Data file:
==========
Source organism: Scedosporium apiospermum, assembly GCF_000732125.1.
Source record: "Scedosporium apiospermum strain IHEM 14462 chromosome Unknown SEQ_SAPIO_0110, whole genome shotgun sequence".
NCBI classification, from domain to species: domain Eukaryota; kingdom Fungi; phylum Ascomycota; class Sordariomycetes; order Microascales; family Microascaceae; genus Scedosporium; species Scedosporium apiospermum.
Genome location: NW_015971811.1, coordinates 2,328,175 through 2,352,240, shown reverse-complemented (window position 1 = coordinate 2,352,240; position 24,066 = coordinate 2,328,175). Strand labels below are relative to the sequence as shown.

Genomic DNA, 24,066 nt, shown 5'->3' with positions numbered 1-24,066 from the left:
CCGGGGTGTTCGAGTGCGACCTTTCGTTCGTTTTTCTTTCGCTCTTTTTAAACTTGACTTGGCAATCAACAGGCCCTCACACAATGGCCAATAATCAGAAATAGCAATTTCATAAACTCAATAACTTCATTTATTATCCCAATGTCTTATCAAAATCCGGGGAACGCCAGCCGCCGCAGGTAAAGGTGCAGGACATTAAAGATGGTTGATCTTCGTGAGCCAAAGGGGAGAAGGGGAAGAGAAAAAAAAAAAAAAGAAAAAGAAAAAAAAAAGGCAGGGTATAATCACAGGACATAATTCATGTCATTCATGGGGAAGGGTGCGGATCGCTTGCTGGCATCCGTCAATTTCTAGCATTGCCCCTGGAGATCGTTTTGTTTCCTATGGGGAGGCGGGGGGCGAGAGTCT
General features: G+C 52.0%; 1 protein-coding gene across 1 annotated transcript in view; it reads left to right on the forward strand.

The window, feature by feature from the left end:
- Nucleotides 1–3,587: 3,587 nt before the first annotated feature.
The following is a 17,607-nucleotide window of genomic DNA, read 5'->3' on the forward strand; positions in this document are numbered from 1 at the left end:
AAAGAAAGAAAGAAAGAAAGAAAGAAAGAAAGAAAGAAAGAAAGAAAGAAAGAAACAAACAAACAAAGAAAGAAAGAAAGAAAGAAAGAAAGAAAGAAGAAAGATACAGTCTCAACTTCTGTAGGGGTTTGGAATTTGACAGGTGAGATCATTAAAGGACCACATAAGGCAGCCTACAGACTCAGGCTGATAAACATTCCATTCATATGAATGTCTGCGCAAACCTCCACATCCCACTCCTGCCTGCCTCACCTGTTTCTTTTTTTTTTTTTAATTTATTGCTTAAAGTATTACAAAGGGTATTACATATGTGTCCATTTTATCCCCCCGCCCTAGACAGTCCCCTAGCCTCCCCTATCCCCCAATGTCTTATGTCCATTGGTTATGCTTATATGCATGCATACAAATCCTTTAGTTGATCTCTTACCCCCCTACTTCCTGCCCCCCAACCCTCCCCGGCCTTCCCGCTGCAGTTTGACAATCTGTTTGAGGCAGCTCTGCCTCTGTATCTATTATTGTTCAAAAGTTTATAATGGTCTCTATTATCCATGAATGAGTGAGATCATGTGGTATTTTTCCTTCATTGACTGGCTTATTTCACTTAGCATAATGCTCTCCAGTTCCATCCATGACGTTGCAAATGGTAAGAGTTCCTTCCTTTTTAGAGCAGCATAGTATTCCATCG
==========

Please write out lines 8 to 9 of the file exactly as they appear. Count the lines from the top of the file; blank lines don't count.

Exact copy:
The window, feature by feature from the left end:
- Nucleotides 1–3,587: 3,587 nt before the first annotated feature.